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INTERVIEWKorean artist MY Q unveils tips to explore Seoul's creativity hotbed

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Korean artist MY Q, who has been selected as this year's Korean icon of the 2022 Booking Explorers campaign, poses at Gyeongbok Palace in Seoul in this undated photo. Courtesy of Booking.com
Korean artist MY Q, who has been selected as this year's Korean icon of the 2022 Booking Explorers campaign, poses at Gyeongbok Palace in Seoul in this undated photo. Courtesy of Booking.com

Multi-hyphenated Korean artist introduces Seoul's burgeoning cultural milieu

By Lee Hae-rin

MY Q, a Korean singer-songwriter and painting artist who has been selected as the Korean icon at this year's Booking Explorers campaign, introduced tips to discover the essence of Seoul's creativity hotbed.

Since his music debut with the release of "Style Music" in 2007, the Seoul-based artist has created over 180 songs. The multidisciplinary creator writes, sings, arranges, mixes his own songs and produces photography and cinematography for his music videos. He has left his mark on the country's indie music scene with his distinctive urban style of jazzy and dreamlike records and developed a small but devoted fandom.

While music has been his primary area of activity, he has expanded his creativity into the country's contemporary art scene. In 2018, he held an installation art exhibition at Seoul's D Project Space titled "MIKE," which refers to his English name that he picked up while growing up in Hong Kong, and debuted as a painter in 2019.

Also a lifestyle trendsetter who is counted among one of the favorite personalities among local magazines' fashion editors, was named to represent Seoul in this year's Booking Explorers campaign.

Global online travel platform Booking.com launched the campaign last year to celebrate stories of leading personalities in Asia-Pacific and inspire a spirit of exploration worldwide. In last year's inaugural edition, Korean alternative pop band Leenalchi was the country's icon, while this year, MY Q was named, along with four other trendsetters from Australia, India, Vietnam and Japan.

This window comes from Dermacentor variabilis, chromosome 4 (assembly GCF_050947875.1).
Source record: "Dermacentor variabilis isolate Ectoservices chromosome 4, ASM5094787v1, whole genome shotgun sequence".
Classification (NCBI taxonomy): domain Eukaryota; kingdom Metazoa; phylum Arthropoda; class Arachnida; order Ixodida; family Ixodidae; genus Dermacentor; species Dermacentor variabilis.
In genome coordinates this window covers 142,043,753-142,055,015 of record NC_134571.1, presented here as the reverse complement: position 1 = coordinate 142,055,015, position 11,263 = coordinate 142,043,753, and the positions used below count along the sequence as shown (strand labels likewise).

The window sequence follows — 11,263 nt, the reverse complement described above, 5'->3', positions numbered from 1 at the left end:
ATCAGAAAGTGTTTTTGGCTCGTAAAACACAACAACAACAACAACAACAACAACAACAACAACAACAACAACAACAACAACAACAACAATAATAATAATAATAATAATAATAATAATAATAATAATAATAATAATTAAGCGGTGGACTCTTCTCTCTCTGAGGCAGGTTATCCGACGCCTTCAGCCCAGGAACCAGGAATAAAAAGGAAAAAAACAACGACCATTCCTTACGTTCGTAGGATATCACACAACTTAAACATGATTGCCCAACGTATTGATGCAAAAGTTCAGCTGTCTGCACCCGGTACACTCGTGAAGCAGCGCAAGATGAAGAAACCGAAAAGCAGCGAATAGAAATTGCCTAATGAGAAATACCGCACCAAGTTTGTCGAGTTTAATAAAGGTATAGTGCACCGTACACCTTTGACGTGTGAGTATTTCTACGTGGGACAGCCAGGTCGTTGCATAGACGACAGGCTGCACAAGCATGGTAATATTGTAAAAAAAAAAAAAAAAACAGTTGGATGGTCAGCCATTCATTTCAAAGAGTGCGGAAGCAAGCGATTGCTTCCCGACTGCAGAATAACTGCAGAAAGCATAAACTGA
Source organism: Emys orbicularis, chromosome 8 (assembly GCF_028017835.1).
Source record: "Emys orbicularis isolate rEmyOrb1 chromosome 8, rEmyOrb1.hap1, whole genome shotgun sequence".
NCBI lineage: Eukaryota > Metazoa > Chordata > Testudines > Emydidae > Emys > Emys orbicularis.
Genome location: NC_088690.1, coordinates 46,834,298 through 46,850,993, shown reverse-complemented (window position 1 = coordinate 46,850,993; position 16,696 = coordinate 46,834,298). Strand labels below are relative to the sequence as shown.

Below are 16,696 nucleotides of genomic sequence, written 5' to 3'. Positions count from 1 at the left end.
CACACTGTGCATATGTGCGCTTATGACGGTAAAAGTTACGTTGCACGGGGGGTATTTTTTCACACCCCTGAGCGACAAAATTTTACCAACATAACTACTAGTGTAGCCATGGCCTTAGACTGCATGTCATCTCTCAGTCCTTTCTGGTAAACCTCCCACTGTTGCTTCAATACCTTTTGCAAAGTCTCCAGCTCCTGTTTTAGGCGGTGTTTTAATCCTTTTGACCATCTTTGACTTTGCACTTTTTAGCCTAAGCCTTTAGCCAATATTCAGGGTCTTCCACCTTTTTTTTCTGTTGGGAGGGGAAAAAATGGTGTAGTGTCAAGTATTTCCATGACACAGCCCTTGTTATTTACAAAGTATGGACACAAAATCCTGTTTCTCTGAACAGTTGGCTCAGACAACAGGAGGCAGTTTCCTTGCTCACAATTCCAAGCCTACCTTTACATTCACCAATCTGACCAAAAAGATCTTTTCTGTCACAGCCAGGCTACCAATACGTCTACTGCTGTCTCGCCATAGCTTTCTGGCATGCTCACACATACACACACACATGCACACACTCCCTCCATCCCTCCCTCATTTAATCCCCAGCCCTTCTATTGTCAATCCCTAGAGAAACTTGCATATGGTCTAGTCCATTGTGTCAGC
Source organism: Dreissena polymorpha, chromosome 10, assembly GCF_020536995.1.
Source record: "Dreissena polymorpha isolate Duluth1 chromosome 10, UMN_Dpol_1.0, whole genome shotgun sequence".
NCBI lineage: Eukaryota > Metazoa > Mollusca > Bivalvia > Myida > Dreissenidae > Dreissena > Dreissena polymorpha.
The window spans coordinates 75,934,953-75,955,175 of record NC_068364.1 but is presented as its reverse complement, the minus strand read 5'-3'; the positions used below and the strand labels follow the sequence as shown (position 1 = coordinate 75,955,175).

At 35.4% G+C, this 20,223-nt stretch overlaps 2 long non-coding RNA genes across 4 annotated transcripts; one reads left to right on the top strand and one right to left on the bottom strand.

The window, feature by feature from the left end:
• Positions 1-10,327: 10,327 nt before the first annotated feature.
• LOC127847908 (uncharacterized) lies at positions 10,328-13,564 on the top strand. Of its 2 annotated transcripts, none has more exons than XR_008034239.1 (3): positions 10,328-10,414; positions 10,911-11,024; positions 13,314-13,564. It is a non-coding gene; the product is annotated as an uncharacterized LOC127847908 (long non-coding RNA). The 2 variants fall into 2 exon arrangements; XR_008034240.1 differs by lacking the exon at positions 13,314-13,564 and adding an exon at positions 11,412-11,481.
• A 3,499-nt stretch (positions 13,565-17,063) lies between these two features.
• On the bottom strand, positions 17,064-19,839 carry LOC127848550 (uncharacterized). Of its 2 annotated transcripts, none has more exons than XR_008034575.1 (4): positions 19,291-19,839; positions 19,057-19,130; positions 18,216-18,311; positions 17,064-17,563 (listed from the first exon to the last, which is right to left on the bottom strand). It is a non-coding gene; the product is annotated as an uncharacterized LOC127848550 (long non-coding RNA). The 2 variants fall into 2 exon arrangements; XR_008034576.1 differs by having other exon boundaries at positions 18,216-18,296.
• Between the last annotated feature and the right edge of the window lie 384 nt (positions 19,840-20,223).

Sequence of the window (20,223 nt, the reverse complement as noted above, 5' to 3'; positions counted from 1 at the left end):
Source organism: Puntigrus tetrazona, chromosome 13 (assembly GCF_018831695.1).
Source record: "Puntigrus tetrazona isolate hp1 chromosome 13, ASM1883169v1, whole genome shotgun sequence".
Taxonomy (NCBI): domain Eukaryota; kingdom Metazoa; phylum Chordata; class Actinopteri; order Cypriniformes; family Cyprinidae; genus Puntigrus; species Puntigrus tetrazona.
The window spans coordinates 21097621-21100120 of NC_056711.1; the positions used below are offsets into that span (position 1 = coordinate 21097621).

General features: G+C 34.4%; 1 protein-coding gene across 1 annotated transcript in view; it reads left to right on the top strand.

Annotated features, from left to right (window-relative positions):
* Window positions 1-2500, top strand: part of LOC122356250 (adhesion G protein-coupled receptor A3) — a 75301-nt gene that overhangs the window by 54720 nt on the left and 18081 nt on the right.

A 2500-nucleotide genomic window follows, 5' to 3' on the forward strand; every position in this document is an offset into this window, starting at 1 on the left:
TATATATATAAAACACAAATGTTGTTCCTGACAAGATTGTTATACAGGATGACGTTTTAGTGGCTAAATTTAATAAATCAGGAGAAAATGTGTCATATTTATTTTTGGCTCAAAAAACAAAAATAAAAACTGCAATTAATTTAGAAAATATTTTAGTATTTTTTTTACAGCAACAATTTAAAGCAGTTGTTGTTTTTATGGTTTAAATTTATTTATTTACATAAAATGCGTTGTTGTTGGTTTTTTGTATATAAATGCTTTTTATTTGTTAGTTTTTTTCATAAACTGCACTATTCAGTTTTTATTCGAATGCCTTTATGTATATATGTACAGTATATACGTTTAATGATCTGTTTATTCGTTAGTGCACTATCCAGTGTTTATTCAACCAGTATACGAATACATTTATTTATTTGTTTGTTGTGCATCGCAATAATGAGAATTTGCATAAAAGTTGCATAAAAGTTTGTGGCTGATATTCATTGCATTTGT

After two decades of living in the capital, the Seoul-based artist said the city is a hotbed of creativity offering uneasy yet unique charms stemming from its tough and competitive atmosphere.

Korean artist MY Q introduces alleys covered in graffiti in central Seoul's Itaewon area. Courtesy of Booking.com
Korean artist MY Q introduces alleys covered in graffiti in central Seoul's Itaewon area. Courtesy of Booking.com

"Seoul is an inspiration in a way that it is a harsh environment for survival," he said during a recent interview with The Korea Times. The highly competitive, trend-sensitive and fast-changing city may not be always comforting, but these demanding circumstances drive a spirit of challenge in creative minds and make his respect grow for his fellow artists who have survived to pave their own paths.

"Seoul can be very harsh, but also so much loving at the same time ― so much loving that it could scare you a little bit," he said, explaining the city's charms with a personified example of people with the blood type AB. According to a theory that blood type determines personality traits that was revived in Japan and became widely popular in Korea in the early 2000s, people with type AB blood are considered complicated and condescending to others, but ambidextrous and generous to those they cherish.